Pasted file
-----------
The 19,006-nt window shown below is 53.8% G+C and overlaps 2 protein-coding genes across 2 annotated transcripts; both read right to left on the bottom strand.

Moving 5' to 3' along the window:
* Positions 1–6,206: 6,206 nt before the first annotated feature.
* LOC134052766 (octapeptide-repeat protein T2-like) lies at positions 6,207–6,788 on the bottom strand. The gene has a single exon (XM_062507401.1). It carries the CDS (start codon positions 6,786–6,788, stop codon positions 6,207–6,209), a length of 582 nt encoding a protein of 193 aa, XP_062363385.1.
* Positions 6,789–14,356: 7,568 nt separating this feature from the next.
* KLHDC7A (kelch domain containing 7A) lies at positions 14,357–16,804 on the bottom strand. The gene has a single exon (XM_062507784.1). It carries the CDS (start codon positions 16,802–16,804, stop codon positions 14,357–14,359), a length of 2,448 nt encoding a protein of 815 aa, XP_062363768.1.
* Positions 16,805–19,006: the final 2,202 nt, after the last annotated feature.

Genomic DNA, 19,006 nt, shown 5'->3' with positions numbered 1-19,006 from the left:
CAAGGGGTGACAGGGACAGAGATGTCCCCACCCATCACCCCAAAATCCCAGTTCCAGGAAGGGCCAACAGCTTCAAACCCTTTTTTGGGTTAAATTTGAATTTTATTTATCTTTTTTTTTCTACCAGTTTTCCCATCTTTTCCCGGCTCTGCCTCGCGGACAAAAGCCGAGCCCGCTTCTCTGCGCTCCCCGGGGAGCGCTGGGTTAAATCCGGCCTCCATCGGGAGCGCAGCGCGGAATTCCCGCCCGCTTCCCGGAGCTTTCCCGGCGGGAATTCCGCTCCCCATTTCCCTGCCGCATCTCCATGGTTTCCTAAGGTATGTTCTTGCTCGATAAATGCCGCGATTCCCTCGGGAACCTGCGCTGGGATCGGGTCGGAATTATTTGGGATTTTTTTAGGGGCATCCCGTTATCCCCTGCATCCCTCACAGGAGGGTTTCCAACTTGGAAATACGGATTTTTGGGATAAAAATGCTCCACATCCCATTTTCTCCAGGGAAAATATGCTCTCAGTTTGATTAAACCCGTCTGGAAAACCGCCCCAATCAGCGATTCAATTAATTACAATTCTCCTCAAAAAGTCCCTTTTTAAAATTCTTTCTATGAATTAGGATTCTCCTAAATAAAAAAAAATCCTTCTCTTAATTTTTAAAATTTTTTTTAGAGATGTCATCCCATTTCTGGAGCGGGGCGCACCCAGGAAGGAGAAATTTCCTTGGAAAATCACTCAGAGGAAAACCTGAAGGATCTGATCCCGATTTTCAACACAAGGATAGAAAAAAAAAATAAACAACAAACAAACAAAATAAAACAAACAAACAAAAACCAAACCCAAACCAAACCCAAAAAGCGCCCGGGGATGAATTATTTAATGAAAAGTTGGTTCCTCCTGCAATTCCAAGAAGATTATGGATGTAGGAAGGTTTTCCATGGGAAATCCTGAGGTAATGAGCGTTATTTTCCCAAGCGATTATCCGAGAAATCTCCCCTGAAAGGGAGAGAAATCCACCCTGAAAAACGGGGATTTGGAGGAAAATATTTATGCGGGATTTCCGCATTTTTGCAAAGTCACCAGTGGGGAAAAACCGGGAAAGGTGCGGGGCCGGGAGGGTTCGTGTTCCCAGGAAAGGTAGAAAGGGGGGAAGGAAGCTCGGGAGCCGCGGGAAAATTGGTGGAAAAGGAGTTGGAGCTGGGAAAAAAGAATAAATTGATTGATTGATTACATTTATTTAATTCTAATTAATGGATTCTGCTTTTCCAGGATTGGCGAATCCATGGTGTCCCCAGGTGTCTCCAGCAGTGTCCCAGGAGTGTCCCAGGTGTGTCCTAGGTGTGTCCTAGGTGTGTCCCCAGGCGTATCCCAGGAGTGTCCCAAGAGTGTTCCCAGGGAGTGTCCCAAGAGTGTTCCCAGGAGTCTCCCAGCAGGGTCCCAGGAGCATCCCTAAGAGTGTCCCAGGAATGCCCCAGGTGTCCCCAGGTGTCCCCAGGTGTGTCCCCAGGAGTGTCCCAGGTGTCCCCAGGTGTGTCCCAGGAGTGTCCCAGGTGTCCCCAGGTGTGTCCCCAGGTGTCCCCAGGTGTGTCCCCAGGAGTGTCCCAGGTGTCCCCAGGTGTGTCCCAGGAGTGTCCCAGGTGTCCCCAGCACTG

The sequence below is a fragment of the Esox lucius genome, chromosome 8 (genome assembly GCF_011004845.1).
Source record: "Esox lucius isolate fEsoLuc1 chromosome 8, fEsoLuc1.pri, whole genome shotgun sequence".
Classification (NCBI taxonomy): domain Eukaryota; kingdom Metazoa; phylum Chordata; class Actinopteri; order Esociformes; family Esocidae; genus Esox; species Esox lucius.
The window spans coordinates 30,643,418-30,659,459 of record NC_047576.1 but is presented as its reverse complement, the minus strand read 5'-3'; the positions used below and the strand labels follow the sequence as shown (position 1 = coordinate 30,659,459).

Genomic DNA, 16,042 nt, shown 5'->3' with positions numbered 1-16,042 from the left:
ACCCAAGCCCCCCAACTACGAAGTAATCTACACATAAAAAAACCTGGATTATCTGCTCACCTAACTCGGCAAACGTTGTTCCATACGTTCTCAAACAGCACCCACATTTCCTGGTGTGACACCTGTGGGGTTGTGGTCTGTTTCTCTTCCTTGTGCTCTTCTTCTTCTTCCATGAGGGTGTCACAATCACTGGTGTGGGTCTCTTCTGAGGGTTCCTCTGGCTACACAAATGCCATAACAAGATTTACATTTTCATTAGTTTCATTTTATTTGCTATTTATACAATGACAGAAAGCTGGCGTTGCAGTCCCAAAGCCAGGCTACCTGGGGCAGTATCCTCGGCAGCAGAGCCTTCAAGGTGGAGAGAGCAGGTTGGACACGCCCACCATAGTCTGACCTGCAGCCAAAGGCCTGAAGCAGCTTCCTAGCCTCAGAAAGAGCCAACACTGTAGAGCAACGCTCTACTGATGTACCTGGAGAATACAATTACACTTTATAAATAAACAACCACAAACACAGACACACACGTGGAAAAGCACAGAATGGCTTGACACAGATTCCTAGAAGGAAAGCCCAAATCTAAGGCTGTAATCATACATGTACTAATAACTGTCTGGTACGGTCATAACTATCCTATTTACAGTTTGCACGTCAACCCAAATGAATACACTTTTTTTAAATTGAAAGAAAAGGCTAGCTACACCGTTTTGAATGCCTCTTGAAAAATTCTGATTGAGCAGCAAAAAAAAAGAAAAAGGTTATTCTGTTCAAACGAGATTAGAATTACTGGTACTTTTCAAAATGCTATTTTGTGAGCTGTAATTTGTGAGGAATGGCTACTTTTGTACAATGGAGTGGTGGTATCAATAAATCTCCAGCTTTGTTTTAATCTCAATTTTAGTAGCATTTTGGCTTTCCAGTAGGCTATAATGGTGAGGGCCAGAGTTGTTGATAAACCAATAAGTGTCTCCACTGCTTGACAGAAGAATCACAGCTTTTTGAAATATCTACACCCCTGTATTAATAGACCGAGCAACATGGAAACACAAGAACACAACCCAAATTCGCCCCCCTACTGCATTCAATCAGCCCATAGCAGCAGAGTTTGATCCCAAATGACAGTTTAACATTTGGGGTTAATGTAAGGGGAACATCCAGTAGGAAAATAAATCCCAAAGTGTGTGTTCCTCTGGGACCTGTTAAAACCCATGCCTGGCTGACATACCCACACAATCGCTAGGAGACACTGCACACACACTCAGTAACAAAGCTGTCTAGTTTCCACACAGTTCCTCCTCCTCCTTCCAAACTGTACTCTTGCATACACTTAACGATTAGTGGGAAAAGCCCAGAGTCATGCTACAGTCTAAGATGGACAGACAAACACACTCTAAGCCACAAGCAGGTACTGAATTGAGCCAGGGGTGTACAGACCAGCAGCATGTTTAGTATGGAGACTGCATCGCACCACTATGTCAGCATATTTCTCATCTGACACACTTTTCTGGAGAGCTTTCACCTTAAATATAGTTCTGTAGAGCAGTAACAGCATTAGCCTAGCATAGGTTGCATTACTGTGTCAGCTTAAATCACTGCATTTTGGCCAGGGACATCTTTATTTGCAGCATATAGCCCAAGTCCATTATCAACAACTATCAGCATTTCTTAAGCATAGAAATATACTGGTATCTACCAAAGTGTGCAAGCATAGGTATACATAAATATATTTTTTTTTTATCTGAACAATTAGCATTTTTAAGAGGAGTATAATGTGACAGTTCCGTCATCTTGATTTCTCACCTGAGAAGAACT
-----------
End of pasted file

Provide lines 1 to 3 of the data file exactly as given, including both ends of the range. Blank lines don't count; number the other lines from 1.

The 19,006-nt window shown below is 53.8% G+C and overlaps 2 protein-coding genes across 2 annotated transcripts; both read right to left on the bottom strand.

Moving 5' to 3' along the window:
* Positions 1–6,206: 6,206 nt before the first annotated feature.